This is also another case of really good artwork going to waste for a subpar story.  I mean if you're a fan of female super heroes, you want to see them at their best, and Jorge Molina gives you that in spades.  

No, Jill Lepore, these women do not look like porn stars, and I'm certain quite a few adult performers keep in tip-top shape like a minority of regular folk.  The Avengers look like athletes.  

Learn the difference.  If Jorge Molina continues to be part of the series, I'll definitely pick this up in trade or hardback.  The art is worth it.

John Shaft determines who murdered Arletha the woman he loved, and proceeds to beat him to death with his bare hands.

David Walker's conclusion to Shaft results in the grindhouse hero fully matured.  Throughout the book you saw how John Shaft could have had a happy, normal life, sublimating a killer instinct honed in Viet Nam, with the sincerity of love and purpose.  Thanks to the events depicted in Walker's superb hard-boiled treatise John Shaft is an outlier. 

Our final contender has a long and esteemed history.  Douglas Adams is best known for creating multi-media hit The Hitchhiker's Guide to the Galaxy.  Lesser known is that Adams was a writer and script editor for Doctor Who during the mid seasons of the Tom Baker era.  The novel Dirk Gently's Holistic Detective Agency was in its rough draft a script Adams wrote for Doctor Who.  So, if you notice a similarity between Dirk Gently and The Doctor, you're not seeing things.

The main difference between the two besides of course a different character history is that Dirk Gently doesn't believe in randomness.  He sees the universe as inexorably connected, and will go to absurd lengths to prove the point.  The Doctor is a scientist and therefore much more rational.  Even if he appears mad, the Doctor always has a method.  Dirk Gently not so much.

The bag theft leads to a hunt in which Gently is unaware of being the quarry.  The jovial, perplexing Gently is in good hands with writer Chris Ryall, and the fun art by Tony Akins and company adds to the bounce of the whole absurdity.

Tuesday, May 19, 2015

POBB: May 13, 2015

Pick of the Brown Bag
May 13, 2015
Ray Tate

Welcome to the Pick of the Brown Bag.  In this week’s docket it’s Black Cross, Captain Marvel, Joe Frankenstein, Legendary Green Hornet, Reyn, Southern Cross and Thor.  I’ll also review the new Max Max movie.

Before Thor reveals her identity to readers, but nobody else, she attacks the Destroyer with Odinson, Freya and a whole cadre of women from Marvel as backup.

These hootenannies usually fly one way or the other.  The writer may not be familiar with all the characters, and he'll give them throw away lines while concentrating on his star.  

The presence of the guest stars merely act as a colorful backdrop representing the larger universe and as fan service should any character be a particularly hot commodity.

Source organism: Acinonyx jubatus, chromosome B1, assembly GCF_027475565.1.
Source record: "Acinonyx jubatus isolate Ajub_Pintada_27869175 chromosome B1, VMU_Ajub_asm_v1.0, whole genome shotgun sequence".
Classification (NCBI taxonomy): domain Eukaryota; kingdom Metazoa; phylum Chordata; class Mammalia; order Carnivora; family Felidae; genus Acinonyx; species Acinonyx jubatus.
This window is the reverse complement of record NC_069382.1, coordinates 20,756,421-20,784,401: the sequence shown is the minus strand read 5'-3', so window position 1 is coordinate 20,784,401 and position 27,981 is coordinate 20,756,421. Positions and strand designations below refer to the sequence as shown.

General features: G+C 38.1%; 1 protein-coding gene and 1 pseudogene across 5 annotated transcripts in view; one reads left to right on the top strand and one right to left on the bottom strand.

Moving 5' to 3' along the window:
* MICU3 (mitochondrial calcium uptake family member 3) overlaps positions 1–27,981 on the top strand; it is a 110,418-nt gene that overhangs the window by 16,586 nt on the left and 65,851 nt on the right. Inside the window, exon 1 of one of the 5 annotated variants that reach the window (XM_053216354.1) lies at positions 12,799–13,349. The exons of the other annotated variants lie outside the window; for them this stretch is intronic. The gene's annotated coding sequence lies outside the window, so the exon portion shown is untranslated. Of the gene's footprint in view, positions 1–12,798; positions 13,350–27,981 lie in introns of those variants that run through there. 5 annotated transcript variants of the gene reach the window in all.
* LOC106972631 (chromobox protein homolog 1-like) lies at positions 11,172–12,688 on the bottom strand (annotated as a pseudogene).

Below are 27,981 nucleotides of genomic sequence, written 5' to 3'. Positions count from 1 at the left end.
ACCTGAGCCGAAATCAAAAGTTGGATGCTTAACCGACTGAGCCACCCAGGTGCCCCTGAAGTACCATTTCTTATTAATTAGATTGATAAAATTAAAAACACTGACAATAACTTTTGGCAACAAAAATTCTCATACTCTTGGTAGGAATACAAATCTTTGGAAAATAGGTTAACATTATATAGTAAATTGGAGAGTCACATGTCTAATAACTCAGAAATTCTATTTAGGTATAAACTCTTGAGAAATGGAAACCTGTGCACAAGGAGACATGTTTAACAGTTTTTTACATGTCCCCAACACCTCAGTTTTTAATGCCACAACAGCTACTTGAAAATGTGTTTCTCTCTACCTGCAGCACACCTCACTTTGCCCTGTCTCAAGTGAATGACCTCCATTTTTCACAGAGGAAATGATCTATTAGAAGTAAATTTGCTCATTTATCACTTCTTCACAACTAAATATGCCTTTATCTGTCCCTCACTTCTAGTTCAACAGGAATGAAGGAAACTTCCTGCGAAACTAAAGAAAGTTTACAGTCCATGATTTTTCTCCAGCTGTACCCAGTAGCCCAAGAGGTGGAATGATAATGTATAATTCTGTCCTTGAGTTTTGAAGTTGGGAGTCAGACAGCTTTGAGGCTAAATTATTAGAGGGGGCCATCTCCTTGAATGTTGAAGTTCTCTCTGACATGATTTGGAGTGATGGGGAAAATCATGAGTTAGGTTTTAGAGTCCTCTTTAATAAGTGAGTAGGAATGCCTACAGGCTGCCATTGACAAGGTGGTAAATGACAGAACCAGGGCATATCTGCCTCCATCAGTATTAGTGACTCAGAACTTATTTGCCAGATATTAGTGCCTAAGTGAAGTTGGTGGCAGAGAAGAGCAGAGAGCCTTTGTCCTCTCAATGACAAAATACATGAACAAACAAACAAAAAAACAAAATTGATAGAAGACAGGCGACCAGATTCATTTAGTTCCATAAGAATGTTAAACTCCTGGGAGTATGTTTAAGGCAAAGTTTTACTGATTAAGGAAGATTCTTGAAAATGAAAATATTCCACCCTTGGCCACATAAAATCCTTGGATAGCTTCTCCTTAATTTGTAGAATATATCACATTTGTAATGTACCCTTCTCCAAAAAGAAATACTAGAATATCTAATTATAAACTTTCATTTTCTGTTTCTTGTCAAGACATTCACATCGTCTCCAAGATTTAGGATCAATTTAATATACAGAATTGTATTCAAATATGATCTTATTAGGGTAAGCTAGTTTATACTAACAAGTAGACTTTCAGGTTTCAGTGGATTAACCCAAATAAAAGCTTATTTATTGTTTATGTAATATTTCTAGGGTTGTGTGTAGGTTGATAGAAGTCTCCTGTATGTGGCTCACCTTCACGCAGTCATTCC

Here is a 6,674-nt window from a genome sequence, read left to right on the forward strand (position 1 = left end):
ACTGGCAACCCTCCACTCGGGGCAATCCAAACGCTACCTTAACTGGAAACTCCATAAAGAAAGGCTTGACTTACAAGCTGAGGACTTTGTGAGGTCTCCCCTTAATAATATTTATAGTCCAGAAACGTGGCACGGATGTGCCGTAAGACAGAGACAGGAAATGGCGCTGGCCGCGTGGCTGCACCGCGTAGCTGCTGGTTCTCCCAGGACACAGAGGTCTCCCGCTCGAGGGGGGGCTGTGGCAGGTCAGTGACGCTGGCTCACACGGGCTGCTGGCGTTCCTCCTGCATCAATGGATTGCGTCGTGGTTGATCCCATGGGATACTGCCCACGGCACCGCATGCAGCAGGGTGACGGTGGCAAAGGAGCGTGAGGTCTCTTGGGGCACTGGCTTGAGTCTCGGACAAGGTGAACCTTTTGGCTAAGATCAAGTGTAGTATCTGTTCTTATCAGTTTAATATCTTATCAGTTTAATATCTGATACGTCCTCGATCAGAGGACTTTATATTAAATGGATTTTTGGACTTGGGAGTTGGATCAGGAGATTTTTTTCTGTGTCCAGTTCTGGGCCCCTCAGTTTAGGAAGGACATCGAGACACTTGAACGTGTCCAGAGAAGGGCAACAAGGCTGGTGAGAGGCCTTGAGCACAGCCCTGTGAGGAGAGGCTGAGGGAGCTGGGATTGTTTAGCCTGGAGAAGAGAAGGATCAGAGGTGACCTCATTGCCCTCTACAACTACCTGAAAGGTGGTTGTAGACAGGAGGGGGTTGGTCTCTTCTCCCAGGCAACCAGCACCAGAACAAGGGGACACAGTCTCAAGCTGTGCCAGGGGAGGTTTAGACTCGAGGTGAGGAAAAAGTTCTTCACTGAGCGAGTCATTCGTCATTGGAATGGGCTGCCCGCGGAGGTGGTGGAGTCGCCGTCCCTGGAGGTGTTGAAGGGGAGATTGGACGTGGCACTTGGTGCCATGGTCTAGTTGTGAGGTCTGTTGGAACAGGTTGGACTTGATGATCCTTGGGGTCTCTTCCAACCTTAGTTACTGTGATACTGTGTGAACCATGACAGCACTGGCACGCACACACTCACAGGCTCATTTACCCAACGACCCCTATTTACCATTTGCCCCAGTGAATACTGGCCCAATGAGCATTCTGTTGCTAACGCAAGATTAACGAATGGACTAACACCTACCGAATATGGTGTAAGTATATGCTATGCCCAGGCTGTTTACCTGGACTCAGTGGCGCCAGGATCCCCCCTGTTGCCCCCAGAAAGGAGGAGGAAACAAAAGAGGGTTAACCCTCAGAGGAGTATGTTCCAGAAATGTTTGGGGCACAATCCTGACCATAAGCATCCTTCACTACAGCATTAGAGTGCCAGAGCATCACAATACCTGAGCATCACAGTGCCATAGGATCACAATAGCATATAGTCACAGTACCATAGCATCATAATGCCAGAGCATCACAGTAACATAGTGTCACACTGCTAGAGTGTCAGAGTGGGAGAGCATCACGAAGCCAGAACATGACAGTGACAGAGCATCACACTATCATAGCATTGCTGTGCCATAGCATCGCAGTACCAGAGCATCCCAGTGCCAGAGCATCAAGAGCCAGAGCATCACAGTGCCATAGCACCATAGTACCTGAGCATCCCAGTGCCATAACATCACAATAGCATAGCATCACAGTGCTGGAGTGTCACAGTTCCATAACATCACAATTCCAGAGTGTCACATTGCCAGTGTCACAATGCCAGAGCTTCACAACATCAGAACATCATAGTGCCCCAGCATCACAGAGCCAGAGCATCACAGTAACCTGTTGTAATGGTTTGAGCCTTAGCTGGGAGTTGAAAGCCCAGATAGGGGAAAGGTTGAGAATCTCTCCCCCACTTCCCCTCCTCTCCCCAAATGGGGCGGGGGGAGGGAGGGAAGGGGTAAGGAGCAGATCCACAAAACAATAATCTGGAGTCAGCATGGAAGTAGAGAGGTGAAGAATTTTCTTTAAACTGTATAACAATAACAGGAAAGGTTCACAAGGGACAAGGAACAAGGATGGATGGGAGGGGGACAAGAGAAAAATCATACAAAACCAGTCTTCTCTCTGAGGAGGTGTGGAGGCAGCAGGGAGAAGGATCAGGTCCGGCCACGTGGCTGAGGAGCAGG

Alternately, the writer can be so in tune with the cosmos in which he works, that every character rings true and has a part to play.

As you can see by the examples, Jason Aaron strikes a decent balance.  As a result, the battle against the Destroyer turns into a rather exciting mini-foray.

Then quit acting like one.

Thor strives to be worthy of Mjonlir's might.  She insists that she can fight the Destroyer alone, but this isn't just any battle.  The All-Father Odin wants that hammer back in the hands of his son.

When the smoke clears, Odinson has a heart-to-heart with Thor, and this considerably lightens the mood since Thor makes as about as good a detective as Inspector Clouseau.

Russell Dauterman illustrates the entirety with his customary skill.  Thor looks formidable as do the guest contingent.  Should Dauterman ever tire of this gig, Avengers could be in his future.

Captain Marvel returns to earth, but instead of parties and welcome wishes, she finds death.

Introduced way back in seventies Ms. Marvel, Tracy Burke was Carol’s photojournalist friend turned mentor.  Carol hired Tracy as editor for her magazine.  Tracy as we learned in a previous issue was battling cancer, and she passed away while Carol pursued her space adventures.

Tracy left Carol a legacy of personal items.  These things reveal important moments; not just in the relationship between Carol and Tracy but also those shared by Tracy and her lover Teddy, also dead.  Writer Kelly Sue DeConnick grants more flesh to these second and third tier characters than most writers imbue to their stars.

DeConnick handles Tracy’s gay lifestyle overtly, which indicates just how much Marvel has evolved as a provider of literature.  It should be known that Marvel was always on the forefront of this particular battle.  The editorial board which allows for writer whim to seep through the adventures occasionally gave the staff freedom when depicting different orientations.  

The Deadly Hands of Kung-Fu #33

Colleen Wing was the first bisexual woman depicted in comics.  This was done however with extreme subtlety.  You had connect the dots to Marvel's magazine line.  Oh, and it's hardly a big deal now, but the relationship between Iron Fist and Misty Knight was certainly something remarkable back in the day.